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Lakeside decision leaves farmers traumatised

15 November 2007

High Country Accord

Lakeside decision leaves farmers traumatised

The decision of the government to lock 65 lakeside high country farms into pastoral leases in perpetuity is traumatising for many of the families involved, says High Country Accord chairman Ben Todhunter.

"All of them love their properties. Many of them have been there for three generations and for many of their children, it's what they want for their future," he says.

"However, the unilateral decision of the government to change the methods by which high country properties are valued, means that many families on lakeside properties are being squeezed by soaring rents, declining equity and the inability to freehold their properties.

"If they sell their leases, which they don't want to do, they won't be able to afford to buy freehold properties elsewhere. It's a cruel trap."

Mr Todhunter says the government had justified its decision to lock high country lakeside farms in pastoral leases by the need to protect iconic landscapes.

"This is just cynical spin. These properties have been farmed for 150 years * the natural and historical values on them are the result of careful farmer stewardship over time."

He says there has been very little development of tussock farmland around the southern lakes, even where the land is held in freehold title.

"Many farmers want to keep the land in its natural state and even if they do have ambitions to become developers, there is something called the Resource Management Act. In the Southern Lakes District, the District Plan sets very strict limits on development.

"Also, if the government doesn't trust local councils to enforce their plans, legally binding covenants can be put on properties when they are freeholded during tenure review. These can be used to protect landscapes, skylines and natural vegetation and to ensure public access."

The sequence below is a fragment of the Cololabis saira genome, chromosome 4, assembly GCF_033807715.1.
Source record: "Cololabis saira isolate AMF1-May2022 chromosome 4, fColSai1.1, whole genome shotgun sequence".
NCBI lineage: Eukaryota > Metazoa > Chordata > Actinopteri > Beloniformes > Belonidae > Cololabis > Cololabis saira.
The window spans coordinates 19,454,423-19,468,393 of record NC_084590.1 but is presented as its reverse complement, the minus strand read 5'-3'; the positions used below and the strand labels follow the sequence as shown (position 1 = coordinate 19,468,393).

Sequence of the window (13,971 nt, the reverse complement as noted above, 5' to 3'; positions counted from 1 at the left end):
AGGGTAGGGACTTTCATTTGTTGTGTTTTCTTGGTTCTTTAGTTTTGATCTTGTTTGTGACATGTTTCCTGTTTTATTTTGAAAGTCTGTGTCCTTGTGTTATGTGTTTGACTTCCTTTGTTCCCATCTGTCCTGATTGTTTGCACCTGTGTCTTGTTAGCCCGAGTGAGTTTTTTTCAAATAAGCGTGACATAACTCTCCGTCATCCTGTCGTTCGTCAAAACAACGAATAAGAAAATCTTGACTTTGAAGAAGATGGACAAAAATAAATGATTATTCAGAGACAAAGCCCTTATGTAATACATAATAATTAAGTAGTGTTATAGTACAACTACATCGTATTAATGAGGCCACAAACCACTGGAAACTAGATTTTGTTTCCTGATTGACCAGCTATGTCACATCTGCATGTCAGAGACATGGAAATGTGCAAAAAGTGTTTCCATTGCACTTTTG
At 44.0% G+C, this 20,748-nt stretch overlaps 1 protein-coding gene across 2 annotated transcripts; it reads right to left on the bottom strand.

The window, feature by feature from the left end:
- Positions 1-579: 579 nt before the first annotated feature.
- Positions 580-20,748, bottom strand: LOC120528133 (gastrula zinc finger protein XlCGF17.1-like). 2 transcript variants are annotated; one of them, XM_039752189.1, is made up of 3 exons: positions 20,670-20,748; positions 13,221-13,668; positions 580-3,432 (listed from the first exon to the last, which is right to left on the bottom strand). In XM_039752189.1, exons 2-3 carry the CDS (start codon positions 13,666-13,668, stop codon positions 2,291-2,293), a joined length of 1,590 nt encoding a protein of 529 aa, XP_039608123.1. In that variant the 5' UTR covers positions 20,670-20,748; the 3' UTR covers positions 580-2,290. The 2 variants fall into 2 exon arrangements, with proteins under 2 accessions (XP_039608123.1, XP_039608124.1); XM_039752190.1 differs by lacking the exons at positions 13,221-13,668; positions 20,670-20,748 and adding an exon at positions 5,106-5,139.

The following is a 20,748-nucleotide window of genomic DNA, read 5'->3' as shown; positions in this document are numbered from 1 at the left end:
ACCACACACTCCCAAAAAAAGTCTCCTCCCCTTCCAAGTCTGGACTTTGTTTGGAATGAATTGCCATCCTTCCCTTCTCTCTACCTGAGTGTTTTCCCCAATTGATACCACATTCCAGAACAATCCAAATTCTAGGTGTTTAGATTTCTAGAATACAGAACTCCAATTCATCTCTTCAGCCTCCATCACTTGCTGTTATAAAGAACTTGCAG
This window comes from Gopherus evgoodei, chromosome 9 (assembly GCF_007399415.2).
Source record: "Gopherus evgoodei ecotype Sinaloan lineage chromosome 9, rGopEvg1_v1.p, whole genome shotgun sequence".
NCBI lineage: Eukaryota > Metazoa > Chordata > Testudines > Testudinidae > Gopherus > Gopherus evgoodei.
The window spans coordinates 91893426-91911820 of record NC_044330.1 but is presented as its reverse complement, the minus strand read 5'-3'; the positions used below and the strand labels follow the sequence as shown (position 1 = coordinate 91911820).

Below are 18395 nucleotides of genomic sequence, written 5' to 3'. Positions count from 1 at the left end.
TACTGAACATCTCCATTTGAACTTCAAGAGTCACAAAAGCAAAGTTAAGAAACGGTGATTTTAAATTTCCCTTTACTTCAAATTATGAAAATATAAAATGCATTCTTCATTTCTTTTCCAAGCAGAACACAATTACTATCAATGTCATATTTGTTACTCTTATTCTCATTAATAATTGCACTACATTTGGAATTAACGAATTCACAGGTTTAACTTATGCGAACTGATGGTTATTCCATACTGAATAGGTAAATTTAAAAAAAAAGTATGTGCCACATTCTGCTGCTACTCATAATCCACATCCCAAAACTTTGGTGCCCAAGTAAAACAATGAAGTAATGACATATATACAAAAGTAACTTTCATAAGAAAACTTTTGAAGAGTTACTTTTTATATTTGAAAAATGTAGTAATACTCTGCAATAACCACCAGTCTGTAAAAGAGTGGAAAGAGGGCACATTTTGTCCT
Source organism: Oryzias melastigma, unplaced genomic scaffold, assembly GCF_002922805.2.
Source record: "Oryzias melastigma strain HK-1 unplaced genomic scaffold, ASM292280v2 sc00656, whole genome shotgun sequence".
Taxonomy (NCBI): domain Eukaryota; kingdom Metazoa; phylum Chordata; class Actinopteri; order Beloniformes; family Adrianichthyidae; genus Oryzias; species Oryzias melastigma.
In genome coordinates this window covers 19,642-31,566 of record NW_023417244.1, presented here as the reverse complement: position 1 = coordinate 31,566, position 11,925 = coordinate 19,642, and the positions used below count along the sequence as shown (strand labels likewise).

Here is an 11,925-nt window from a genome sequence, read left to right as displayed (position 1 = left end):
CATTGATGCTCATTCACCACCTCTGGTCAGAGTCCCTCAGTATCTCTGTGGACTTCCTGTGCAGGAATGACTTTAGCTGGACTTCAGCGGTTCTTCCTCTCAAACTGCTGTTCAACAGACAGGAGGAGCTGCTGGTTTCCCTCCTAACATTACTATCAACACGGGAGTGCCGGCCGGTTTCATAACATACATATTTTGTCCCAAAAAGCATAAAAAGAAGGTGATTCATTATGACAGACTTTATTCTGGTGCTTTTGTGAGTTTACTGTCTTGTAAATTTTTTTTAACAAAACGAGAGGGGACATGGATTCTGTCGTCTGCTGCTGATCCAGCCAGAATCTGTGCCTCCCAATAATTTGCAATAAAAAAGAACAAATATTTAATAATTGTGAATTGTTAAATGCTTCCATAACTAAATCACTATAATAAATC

Mr Todhunter said the 5 km line around the southern lakes inside which farms could not be freeholded was an arbitrary political device dreamed up in Wellington.

"From at least three of the properties concerned * and Glenfalloch, Mt Grand and Mt Algidus spring to mind * you would be hard pressed to get a lake view, other than from the mountaintops. I suspect that the character who dreamed up this rule hasn't been in a place like that for quite some time.

"Also, today's announcements are in conflict with nearly all of the government's 10 high country objectives. I guess that reflects the fact that the government's high country policies are in disarray. They ignore the realities of high country land management, they're inconsistent and they're impractical.

"The tragedy is that there is a human cost."

He said the lakeside decision would have the greatest impact on the 38 families whose properties were already in tenure review * some of whom had spent tens of thousands of dollars in legal and consultancy fees, and were well-advanced in their planning for the future.

"Many of these families are quite traumatised. They are feeling trapped and in despair about their situation * a situation quite unnecessarily created by the government."


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